Archive for Tuesday, February 23, 2010

K-State releases proposals for $8 million in budget cuts, $7 million new tuition revenue

February 23, 2010


— Kansas State University President Kirk Schulz is proposing nearly $8 million in budget cuts in the next two years.

Schulz on Monday also released proposals for more than $7 million in revenue increases.

The university says the recommendations would create a pool of money to help maintain or restore basic operations.

The proposals include elimination of Targeted Excellence programs, which directs funds to selected academic areas. Schulz also proposed 10 percent per year reductions in funds for the athletics department and the National Institute For Strategic Technology Acquisition and Commercialization.

And Schulz proposed $5 million in tuition surcharges for 2011, and a tuition "adjustment" to raise more than $2 million.


hammerhawk 8 years ago

I think k-sate ought to cut out football and basketball to save some money. Hey, who cares about kstate and the horse they rode in on??!!

kusp8 8 years ago

As long as the tractor pulling team stays fully funded I'm happy. Is that because it makes it infinitely easier to make fun of them? Absolutely.

Shane Garrett 8 years ago

Yeah, go ahead with those farm jokes. KSU is getting a new grain mill built for grain milling, which includes grains for brewing, and of course for bread. Oh, yeah something about all that construction for NBAF will be happening. New leadership studies building is almost complete. The new childhood development center is comming along nicely. Looking forward to March 3rd as that will surely define a college.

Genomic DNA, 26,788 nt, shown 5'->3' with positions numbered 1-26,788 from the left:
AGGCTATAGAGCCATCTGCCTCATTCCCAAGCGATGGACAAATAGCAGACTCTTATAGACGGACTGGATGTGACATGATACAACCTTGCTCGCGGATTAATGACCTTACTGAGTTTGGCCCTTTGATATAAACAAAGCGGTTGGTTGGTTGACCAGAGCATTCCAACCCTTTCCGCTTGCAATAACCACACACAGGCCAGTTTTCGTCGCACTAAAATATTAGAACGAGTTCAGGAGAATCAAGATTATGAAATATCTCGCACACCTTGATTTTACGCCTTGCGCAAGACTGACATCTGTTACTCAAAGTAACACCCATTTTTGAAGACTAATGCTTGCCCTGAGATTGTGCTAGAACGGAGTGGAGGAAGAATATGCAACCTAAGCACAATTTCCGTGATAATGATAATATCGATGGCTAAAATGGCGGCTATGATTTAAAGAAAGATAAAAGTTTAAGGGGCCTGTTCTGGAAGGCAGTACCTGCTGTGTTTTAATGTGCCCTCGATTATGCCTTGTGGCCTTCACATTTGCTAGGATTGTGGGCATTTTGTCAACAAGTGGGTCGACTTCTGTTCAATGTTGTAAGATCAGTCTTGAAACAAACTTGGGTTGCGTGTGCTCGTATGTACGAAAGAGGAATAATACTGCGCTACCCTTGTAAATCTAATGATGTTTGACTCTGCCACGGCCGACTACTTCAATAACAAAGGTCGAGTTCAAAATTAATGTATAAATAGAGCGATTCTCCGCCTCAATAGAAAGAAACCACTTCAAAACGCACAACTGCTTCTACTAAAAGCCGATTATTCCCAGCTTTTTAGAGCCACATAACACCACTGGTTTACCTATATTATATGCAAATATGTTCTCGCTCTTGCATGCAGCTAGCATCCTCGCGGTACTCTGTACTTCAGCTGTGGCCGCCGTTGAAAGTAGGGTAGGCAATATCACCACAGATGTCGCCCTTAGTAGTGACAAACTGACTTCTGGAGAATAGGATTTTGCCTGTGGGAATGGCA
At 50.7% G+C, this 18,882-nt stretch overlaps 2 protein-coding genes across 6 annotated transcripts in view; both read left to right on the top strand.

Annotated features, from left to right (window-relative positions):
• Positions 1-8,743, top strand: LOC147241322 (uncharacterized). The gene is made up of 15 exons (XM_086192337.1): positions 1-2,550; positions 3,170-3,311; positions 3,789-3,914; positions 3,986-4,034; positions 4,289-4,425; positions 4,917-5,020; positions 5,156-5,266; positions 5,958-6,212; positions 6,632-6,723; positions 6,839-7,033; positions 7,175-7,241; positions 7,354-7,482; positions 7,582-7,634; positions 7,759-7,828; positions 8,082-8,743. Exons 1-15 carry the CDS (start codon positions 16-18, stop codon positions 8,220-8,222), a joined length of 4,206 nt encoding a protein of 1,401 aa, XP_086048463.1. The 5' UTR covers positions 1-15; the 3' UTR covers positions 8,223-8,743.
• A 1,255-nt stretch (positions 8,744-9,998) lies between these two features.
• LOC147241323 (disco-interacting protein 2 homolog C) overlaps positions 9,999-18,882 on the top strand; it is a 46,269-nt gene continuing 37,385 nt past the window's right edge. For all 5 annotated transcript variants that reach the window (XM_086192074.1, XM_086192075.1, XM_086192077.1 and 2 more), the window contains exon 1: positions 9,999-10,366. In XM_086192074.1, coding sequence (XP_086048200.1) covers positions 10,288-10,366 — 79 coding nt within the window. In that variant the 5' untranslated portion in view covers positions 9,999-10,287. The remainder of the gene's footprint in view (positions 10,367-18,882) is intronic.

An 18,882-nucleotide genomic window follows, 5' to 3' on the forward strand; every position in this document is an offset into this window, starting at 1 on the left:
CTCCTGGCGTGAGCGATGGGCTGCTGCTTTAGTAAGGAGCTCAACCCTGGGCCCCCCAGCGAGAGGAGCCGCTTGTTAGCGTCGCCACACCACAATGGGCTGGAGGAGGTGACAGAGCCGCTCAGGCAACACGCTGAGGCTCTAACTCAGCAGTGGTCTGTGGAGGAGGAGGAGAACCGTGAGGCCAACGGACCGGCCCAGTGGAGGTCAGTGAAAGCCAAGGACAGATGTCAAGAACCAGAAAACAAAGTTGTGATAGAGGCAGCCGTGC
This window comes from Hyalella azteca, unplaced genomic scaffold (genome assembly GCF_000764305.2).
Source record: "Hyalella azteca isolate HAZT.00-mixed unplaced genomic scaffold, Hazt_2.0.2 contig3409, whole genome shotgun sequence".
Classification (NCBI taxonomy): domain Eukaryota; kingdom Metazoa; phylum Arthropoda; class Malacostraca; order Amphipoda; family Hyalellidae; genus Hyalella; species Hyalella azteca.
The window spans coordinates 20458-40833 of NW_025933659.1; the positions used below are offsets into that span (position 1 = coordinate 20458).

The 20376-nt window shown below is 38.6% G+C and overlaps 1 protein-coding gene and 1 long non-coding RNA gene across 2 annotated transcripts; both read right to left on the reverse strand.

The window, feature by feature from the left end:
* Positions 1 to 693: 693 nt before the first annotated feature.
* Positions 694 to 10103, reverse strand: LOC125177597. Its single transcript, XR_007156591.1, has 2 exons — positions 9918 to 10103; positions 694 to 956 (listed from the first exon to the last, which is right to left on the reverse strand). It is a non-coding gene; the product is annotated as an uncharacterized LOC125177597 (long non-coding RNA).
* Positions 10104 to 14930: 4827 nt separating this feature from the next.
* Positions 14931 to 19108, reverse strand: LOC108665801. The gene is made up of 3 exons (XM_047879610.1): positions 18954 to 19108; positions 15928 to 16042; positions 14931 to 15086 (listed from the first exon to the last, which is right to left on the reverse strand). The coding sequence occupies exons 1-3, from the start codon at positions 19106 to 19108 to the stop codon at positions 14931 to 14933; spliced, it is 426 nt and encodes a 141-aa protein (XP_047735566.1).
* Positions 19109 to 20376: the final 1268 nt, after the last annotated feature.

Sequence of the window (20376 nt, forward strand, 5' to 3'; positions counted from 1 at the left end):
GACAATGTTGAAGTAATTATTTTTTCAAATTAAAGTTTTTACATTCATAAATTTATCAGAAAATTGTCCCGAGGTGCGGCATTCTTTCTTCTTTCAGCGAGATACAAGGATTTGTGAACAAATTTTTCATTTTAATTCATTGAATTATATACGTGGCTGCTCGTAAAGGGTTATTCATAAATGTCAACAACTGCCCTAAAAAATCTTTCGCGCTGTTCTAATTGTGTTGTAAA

LogicMan 8 years ago

If KSU will be seeking a big tuition increase, then KU will most likely too.

LJW: KSU's tuition increase represents what percent increase in & out of state? Thanks.

Shardwurm 8 years ago

Tuition has increased 400 percent above inflation since 1980.

And they want more.

In fact, when I started school at KSU the tuition was a flat rate - I paid a $365 for as many hours as I wanted to take.

Doesn't matter what school your allegiance is with, the cost of an education for the middle class is getting to the point where the payback time is measured in decades (or never) for many degrees.

They should be required to give a disclosure when you declare your major and tell you what someone with X degree makes on average and how that compares with becoming a laborer.

I think many people would discover they'd be better off financially if they dug ditches instead of getting a degree. That's where we find ourselves - especially in this economy. We're producing some well-educated bartenders though!

yourworstnightmare 8 years ago

"I think many people would discover they'd be better off financially if they dug ditches instead of getting a degree."

Agreed. A university education is not for everyone. Since the state has shirked its responsibility in making higher education affordable, some will not be able to attend because of financial reasons.

If the state gave enough money to the universities to operate, then tuition would remain low. As it is, the state is asking the universities to operate more like a business.

What business would charge less for its product than the cost of making the product? Only one that did not remain in business long.

A university education is expensive to produce. Expect to pay accordingly.

It isn't free.

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